MIG Vs TIG Welding

MIG vs TIG Welding

Although MIG and TIG welding share many similarities, they do differ at some levels. Knowing their differences is highly important because each type of metal piece has its own specificities and requires a certain welding technique. This article exposes the main differences between MIG vsTIG welding processes for you to know which one suits your objectives.

How Does MIG and TIG Welding Work?

MIG (Metal Inert Gas) welding forms the weld by using an electric arc. For this reason, it’s also called GMAW (Gas Metal Arc Welding). MIG welding means that the feed wire perpetually enters through the gun creating a spark to melt and end up making the weld. It’s also important to note that the feed wire is both an electrode and a filler. As a consequence, thick materials can be easily joined without being constantly heated. Functioning as a filler rather than only an electrode, the feed wire used in MIG welding allows you to weld two different kinds of materials.

TIG welding (Tungsten Inert Gas) also uses an electric arc and is also known as GTAW (Gas Tungsten Arc Welding). The welding process is implemented by using two rods to bond two metals together.

MIG vs TIG Welding: Comparison

Thickness:

Unlike with TIG welding, with MIG welding, you can finish welding highly thick material in a short time. It can be used on materials whose thickness ranges from 26-gauge to extremely heavy and thick metal sheets. This capacity owes to the fact that it uses consumable filler material to form the weld. TIG welding, on the other hand, doesn’t use this consumable filler, meaning it needs more time to get the required heat to join the two metal pieces. TIG welding; however, is rather suitable for fusing thin metal pieces.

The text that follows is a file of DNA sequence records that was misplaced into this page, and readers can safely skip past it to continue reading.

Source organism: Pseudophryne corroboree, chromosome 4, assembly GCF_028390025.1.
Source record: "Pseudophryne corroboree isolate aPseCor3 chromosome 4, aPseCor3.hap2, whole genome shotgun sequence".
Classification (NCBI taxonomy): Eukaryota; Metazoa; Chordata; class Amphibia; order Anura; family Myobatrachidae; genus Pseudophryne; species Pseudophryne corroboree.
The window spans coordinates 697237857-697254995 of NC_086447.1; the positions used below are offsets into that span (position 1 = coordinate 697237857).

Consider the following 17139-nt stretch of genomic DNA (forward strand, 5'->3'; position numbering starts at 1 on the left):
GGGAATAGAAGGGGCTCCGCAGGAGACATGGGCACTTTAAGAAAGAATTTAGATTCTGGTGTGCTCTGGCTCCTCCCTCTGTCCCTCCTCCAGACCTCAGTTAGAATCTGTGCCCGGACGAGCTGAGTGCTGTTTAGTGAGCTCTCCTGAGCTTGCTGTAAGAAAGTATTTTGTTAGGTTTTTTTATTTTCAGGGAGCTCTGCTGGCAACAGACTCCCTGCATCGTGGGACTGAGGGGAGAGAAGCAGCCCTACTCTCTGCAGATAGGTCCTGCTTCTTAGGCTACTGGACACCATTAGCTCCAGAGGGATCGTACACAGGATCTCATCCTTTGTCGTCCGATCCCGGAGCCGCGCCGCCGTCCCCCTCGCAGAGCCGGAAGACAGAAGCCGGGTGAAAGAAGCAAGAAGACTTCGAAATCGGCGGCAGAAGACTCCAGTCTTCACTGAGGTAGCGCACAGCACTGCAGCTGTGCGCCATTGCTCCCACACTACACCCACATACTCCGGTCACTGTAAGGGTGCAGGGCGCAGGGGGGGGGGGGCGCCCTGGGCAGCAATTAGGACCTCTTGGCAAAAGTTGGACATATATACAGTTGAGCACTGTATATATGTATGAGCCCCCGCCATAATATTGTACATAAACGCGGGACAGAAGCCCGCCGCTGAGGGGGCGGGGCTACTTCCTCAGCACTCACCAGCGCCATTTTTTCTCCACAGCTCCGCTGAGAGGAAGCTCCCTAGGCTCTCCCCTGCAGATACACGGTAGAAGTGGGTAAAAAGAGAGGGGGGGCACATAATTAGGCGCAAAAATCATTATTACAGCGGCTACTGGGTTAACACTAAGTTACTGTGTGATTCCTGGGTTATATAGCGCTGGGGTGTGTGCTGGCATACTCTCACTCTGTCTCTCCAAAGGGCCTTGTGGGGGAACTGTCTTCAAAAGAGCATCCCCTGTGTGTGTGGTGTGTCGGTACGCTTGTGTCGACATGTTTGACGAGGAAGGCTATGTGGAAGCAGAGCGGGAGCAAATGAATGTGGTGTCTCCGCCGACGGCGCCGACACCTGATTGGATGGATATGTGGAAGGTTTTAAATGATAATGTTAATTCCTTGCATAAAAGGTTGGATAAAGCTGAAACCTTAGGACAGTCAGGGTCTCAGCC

Use:

MIG welding is the best choice for beginners since it is flexible, easily learned, and can be used with extreme comfort. When MIG welding, you can use only one hand. However, TIG welding requires the use of both your hands and your feet, each engaging in a different task.

Also, when opting for TIG welding, you’re obliged to carefully consider how much time you spend, how much pressure you invest, and how much electric current you choose. For this reason, you’d rather be equipped with a welding machine to facilitate the job for you. This machine can be used as well with MIG welding.

Verdict: Which Is the Best One to Choose?

You should base your decision between MIG vs TIG welding on the type of material you’re going to work with. As previously said, while MIG welding is better for thick and large material such as aluminum, stainless steel, and steel, TIG welding is rather suitable for thin and small metal sheets.

Another aspect you have to consider is the metal’s electrical resistance degree, that is, the extent to which the metal is pliable. The metal’s electrical resistance is what produces the amount of heat necessary to join the two metal pieces. Extremely and easily pliable metals require much time to be appropriately heated. However, less pliable metals heat quickly and don’t need consumable filler to weld.

References:

  • https://www.americantorchtip.com/blog/mig-vs-tig
  • https://www.quora.com/What-is-the-difference-between-TIG-MIG-welding
  • Our own experience

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